A personal history of life, love and women's liberation
In this powerful memoir Sheila Rowbotham looks back at her life as a participant in the women’s liberation movement, left politics and the creative radical culture of a decade in which freedom and equality seemed possible. She reveals the tremendous efforts that were made to transform attitudes and feelings, as well as daily life.
After addressing the first British Women’s Liberation Conference at Ruskin College, Oxford in 1970, she went on to encourage night cleaners to unionise, to campaign for nurseries and abortion rights. She played an influential role in discussions of socialist feminist ideas and her books and journalism attracted an international readership.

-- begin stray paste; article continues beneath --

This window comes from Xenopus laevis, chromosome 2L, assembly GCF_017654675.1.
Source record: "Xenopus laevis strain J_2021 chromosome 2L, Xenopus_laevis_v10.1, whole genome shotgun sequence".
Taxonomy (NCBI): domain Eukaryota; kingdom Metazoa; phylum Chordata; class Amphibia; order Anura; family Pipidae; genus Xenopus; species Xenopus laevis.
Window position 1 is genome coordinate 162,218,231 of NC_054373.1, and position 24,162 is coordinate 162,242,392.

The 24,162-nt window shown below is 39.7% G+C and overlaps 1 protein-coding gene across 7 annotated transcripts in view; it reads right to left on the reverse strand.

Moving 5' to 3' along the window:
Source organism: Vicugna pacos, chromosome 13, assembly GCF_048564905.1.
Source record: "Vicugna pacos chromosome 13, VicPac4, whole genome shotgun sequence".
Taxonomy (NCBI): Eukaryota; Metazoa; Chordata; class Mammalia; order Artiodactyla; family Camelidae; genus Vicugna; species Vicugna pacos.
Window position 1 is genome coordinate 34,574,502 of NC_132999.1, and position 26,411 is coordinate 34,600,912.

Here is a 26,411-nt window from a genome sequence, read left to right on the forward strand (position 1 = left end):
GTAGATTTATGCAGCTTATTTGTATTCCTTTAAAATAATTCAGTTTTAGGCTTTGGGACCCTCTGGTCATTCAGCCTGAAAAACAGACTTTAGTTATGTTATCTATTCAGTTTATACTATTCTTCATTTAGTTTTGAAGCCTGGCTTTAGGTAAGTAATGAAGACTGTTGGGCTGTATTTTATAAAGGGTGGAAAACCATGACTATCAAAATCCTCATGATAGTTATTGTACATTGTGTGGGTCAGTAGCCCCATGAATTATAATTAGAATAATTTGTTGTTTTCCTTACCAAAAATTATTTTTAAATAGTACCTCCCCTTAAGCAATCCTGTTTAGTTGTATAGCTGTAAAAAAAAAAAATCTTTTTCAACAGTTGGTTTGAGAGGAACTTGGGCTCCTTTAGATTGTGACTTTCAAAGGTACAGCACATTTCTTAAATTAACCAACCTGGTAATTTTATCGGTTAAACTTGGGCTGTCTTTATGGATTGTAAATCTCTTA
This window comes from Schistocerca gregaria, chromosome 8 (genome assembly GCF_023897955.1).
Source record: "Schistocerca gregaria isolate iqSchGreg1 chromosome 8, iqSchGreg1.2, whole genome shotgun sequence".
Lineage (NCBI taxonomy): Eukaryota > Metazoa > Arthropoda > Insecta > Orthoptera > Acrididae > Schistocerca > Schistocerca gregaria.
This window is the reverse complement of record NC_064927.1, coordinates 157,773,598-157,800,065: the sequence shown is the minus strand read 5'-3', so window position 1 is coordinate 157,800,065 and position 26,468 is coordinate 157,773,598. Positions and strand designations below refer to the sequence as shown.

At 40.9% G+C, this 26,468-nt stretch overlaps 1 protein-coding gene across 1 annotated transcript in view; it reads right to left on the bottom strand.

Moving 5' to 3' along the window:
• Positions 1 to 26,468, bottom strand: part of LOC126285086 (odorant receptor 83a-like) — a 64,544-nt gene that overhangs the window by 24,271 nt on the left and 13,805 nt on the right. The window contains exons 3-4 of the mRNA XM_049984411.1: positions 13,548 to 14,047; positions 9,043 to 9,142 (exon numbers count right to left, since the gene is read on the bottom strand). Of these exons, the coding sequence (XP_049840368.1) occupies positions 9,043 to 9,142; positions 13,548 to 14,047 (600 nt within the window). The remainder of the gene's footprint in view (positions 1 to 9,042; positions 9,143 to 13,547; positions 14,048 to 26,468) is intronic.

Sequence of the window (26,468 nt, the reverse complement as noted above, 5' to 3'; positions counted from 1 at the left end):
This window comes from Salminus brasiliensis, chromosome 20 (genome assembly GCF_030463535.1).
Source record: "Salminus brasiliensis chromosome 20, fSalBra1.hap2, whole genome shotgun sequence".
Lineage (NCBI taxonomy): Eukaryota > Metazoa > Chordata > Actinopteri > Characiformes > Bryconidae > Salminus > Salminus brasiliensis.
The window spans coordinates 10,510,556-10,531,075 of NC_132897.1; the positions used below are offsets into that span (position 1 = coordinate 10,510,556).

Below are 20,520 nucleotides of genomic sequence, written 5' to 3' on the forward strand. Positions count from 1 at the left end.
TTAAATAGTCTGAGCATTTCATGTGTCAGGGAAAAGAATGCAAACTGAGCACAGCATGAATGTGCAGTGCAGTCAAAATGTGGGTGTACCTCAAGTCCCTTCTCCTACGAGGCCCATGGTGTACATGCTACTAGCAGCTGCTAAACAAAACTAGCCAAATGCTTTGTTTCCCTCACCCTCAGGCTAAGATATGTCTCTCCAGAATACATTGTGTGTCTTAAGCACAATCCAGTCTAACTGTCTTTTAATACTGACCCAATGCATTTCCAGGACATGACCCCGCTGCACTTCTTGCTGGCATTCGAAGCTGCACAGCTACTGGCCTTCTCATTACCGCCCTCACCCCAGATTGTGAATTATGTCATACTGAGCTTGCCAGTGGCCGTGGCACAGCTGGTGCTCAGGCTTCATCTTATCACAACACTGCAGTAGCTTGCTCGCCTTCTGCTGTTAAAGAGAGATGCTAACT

Written with generosity and humour Daring to Hope recreates grassroots networks, communal houses and squats, bringing alive a shared impetus to organise collectively and to love without jealousy or domination. It conveys the shifts occurring in politics and society through kernels of personal experience. The result is a book about liberation in the widest sense.